A Christian mother in Sudan, who is pregnant with a second child and has been sentenced to 100 lashes and death on charges of apostasy and adultery, has a long legal battle ahead even as her wheelchair-bound husband says his hope lies only in his prayers to God.
Mohamed Jar Elnabi, the lawyer of Meriam Yahia Ibrahim, a 27-year-old Christian woman who has a 20-month-old son and is eight months pregnant, says he plans to file an appeal application on Sunday.
The young mother was convicted on April 30, and given three days to recant her Christian faith on May 11. "The court has sentenced you to be hanged till you are dead," Judge Abaas Al Khalifa finally told her Thursday after she refused to forsake Christianity.
Ibrahim has been kept at the Omdurman Federal Women's Prison with her son since Feb. 17.
Ibrahim's father was a Sudanese Muslim who left her when she was just 6 years old. She was raised by her mother, an Ethiopian Orthodox. However, Sudan's Islamic law recognized her as a Muslim because her father was one. It also considers her relationship with her Christian husband as "illicit."
According to law in Sudan, a death sentence cannot be executed until the Supreme Court and the Constitutional Court ratify the ruling. Besides, Sharia law as practiced in Sudan does allow execution of pregnant women until two years after lactation.
"I am very much optimistic that the appeal court will reverse the death sentence issued by the primary court," the lawyer told CNN.
The Sudanese constitution provides for religious conversion without restriction, he added.
Meanwhile, Ibrahim remains strong. "She is very strong and very firm. She is very clear that she is a Christian and that she will get out one day," the lawyer said.
But the wait is not easy for Ibrahim's husband, Daniel Wani, as he "totally depends on her for all details of his life," Elnabi said. "He is very affected from being trapped inside a prison from such a young age. He is always getting sick due to lack of hygiene and bugs."
"I'm so frustrated. I don't know what to do," Wani was quoted as saying. "I'm just praying."
The religious atmosphere is tense in Sudan. Elnabi received a death threat Wednesday, the day before Ibrahim was sentenced. "I feel very scared," he was quoted as saying. "I live in fear if I just hear a door open or a strange sound in the street. I could never leave the case. This is a matter of belief and principles. I must help someone who is in need, even if it will cost me my life."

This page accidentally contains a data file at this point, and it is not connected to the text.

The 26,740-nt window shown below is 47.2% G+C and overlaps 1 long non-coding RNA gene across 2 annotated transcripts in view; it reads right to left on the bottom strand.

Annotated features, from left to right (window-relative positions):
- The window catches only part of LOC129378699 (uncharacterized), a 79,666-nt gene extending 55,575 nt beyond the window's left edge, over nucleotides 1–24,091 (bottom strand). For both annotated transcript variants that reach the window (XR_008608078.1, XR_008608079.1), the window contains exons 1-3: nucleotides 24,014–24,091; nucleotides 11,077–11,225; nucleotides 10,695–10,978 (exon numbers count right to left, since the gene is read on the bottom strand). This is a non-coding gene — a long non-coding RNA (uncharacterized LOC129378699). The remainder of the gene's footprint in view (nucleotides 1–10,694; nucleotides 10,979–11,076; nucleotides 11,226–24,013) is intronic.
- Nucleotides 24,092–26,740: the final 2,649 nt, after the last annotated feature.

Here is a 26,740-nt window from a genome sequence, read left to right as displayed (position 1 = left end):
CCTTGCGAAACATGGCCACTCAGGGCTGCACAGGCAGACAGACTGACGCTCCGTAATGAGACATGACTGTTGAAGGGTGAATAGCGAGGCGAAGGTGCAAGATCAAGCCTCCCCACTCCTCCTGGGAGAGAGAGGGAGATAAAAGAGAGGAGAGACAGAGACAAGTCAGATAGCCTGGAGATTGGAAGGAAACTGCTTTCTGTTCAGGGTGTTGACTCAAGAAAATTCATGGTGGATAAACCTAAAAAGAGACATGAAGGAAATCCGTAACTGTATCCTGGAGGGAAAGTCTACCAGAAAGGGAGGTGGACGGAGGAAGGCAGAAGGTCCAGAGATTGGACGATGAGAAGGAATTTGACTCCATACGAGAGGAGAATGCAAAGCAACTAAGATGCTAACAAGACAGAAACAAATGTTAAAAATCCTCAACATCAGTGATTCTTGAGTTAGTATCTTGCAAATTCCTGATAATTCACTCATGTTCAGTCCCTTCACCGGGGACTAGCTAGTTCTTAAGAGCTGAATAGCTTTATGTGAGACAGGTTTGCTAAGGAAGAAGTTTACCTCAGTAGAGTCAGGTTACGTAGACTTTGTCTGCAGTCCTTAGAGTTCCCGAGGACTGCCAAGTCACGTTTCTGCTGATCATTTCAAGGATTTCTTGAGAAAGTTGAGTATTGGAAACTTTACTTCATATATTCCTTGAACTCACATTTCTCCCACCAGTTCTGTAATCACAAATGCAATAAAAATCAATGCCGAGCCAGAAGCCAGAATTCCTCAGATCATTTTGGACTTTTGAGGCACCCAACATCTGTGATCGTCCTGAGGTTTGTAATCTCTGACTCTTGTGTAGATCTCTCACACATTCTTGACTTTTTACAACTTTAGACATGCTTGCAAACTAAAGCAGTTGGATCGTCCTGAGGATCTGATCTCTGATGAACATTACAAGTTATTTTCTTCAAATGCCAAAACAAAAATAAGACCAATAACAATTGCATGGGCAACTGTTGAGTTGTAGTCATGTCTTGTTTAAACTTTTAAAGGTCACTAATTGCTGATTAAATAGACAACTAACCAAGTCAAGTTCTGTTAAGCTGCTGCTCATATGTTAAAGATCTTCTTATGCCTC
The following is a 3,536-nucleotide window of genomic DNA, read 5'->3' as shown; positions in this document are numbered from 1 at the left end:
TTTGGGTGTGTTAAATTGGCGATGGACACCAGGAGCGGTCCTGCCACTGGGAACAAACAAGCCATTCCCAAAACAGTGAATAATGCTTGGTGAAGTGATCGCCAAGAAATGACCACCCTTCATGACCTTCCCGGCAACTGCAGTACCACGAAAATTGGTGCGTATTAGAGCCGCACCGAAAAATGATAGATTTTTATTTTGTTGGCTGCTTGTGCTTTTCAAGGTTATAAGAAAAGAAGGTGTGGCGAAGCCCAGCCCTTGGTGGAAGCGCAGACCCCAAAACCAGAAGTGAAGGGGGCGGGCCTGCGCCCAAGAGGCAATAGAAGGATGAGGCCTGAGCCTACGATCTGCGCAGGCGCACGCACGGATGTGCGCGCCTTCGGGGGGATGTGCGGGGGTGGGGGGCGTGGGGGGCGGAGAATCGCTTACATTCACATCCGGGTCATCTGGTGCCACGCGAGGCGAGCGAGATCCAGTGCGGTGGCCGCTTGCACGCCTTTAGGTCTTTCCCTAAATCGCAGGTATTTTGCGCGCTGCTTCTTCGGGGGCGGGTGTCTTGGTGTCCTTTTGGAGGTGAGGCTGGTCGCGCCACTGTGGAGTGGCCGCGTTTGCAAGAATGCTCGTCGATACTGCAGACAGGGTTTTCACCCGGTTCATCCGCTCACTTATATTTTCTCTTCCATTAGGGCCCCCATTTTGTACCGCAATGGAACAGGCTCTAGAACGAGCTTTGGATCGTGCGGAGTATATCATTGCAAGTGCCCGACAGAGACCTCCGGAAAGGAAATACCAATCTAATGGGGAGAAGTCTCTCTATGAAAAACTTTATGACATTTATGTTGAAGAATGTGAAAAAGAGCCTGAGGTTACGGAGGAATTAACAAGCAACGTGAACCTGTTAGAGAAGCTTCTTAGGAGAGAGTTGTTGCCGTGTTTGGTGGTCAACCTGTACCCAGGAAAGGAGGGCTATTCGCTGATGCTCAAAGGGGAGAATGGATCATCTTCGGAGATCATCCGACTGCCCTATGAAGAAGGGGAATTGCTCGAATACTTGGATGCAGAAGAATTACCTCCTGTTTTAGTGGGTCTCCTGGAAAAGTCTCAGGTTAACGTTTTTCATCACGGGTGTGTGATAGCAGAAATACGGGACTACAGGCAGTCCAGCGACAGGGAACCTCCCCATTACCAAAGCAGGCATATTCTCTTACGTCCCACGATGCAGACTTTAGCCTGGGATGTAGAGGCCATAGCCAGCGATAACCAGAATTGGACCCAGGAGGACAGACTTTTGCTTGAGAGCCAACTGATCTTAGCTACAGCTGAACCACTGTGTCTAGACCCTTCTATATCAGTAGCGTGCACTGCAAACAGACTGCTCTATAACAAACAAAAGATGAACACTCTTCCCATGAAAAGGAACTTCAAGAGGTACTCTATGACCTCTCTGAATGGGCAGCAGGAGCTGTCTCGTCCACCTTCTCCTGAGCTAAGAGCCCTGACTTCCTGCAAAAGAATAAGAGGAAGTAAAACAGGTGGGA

The sentencing has received condemnation from around the world.
"Handing the death sentence to a citizen just because she was raised as a Christian is unimaginable in today's world," Godfrey Yogarajah, executive director of the World Evangelical Alliance's Religious Liberty Commission, said Friday in a statement. "Her marriage has also been declared as 'illicit' relationship, and she has been sentenced to flogging soon after she gives birth to a child. This is unthinkable brutality."
The court ruling is distortion of Islam and Sharia, "which are often used as an excuse for restricting rights," Yogarajah added. "Most Muslims believe the Qur'an is about justice, which is also the purpose of Sharia. The sentence does not serve this purpose."
Embassies of the United States, Britain, Canada and the Netherlands have also denounced the sentencing, urging the Sudanese government to intervene. "We call upon the government of Sudan to respect the right to freedom of religion, including one's right to change one's faith or beliefs, a right which is enshrined in international human rights law as well as in Sudan's own 2005 Interim Constitution," they said in a statement.
"Adultery and apostasy are acts which should not be considered crimes at all, let alone meet the international standard of 'most serious crimes' in relation to the death penalty," Amnesty International said in a statement. "It is a flagrant breach of international human rights law."
International faith-based aid agencies have been helping Christians flee persecution at the hands of the Islamic government in Sudan, after South Sudan gained independence in 2011.
The United States Commission on International Religious Freedom has also found President Omar Hassan al-Bashir's Sudanese government to be guilty of "systematic, ongoing, and egregious violations of freedom of religion or belief."